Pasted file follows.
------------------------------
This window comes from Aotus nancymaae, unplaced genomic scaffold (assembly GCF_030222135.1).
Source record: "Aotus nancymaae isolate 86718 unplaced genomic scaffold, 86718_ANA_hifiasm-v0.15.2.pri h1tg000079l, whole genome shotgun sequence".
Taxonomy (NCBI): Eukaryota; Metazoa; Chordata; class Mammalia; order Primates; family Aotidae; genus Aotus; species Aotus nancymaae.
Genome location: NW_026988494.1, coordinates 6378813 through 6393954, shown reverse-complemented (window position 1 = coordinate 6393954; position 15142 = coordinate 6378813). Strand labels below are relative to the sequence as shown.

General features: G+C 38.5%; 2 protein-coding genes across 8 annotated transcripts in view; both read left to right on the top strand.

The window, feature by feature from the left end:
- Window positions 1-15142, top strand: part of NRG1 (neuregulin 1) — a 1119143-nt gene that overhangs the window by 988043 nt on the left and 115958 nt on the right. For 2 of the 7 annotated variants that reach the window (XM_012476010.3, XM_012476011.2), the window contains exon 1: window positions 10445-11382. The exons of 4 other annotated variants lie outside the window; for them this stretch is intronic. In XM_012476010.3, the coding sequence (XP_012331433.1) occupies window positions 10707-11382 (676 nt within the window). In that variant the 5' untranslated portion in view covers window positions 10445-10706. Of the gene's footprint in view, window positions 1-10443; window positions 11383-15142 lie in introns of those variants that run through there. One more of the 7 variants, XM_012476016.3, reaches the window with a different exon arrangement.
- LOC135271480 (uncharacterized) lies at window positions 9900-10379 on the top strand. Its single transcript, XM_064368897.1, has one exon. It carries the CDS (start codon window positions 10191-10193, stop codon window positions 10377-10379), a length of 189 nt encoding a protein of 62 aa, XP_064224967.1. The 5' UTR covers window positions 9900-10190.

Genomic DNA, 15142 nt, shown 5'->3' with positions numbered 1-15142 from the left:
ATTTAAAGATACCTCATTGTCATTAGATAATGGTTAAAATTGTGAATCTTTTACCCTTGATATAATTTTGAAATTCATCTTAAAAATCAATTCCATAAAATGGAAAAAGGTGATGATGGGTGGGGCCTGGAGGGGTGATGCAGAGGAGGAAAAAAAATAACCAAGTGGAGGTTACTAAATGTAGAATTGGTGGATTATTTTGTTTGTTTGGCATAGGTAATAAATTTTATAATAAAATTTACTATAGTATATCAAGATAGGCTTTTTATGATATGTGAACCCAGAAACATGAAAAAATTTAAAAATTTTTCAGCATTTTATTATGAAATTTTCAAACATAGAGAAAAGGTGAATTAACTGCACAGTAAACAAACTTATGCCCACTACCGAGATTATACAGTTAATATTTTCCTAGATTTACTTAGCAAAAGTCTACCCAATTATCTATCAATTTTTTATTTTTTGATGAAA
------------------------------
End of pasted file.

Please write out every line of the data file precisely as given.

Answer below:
This window comes from Aotus nancymaae, unplaced genomic scaffold (assembly GCF_030222135.1).
Source record: "Aotus nancymaae isolate 86718 unplaced genomic scaffold, 86718_ANA_hifiasm-v0.15.2.pri h1tg000079l, whole genome shotgun sequence".
Taxonomy (NCBI): Eukaryota; Metazoa; Chordata; class Mammalia; order Primates; family Aotidae; genus Aotus; species Aotus nancymaae.
Genome location: NW_026988494.1, coordinates 6378813 through 6393954, shown reverse-complemented (window position 1 = coordinate 6393954; position 15142 = coordinate 6378813). Strand labels below are relative to the sequence as shown.

General features: G+C 38.5%; 2 protein-coding genes across 8 annotated transcripts in view; both read left to right on the top strand.

The window, feature by feature from the left end:
- Window positions 1-15142, top strand: part of NRG1 (neuregulin 1) — a 1119143-nt gene that overhangs the window by 988043 nt on the left and 115958 nt on the right. For 2 of the 7 annotated variants that reach the window (XM_012476010.3, XM_012476011.2), the window contains exon 1: window positions 10445-11382. The exons of 4 other annotated variants lie outside the window; for them this stretch is intronic. In XM_012476010.3, the coding sequence (XP_012331433.1) occupies window positions 10707-11382 (676 nt within the window). In that variant the 5' untranslated portion in view covers window positions 10445-10706. Of the gene's footprint in view, window positions 1-10443; window positions 11383-15142 lie in introns of those variants that run through there. One more of the 7 variants, XM_012476016.3, reaches the window with a different exon arrangement.
- LOC135271480 (uncharacterized) lies at window positions 9900-10379 on the top strand. Its single transcript, XM_064368897.1, has one exon. It carries the CDS (start codon window positions 10191-10193, stop codon window positions 10377-10379), a length of 189 nt encoding a protein of 62 aa, XP_064224967.1. The 5' UTR covers window positions 9900-10190.

Genomic DNA, 15142 nt, shown 5'->3' with positions numbered 1-15142 from the left:
ATTTAAAGATACCTCATTGTCATTAGATAATGGTTAAAATTGTGAATCTTTTACCCTTGATATAATTTTGAAATTCATCTTAAAAATCAATTCCATAAAATGGAAAAAGGTGATGATGGGTGGGGCCTGGAGGGGTGATGCAGAGGAGGAAAAAAAATAACCAAGTGGAGGTTACTAAATGTAGAATTGGTGGATTATTTTGTTTGTTTGGCATAGGTAATAAATTTTATAATAAAATTTACTATAGTATATCAAGATAGGCTTTTTATGATATGTGAACCCAGAAACATGAAAAAATTTAAAAATTTTTCAGCATTTTATTATGAAATTTTCAAACATAGAGAAAAGGTGAATTAACTGCACAGTAAACAAACTTATGCCCACTACCGAGATTATACAGTTAATATTTTCCTAGATTTACTTAGCAAAAGTCTACCCAATTATCTATCAATTTTTTATTTTTTGATGAAA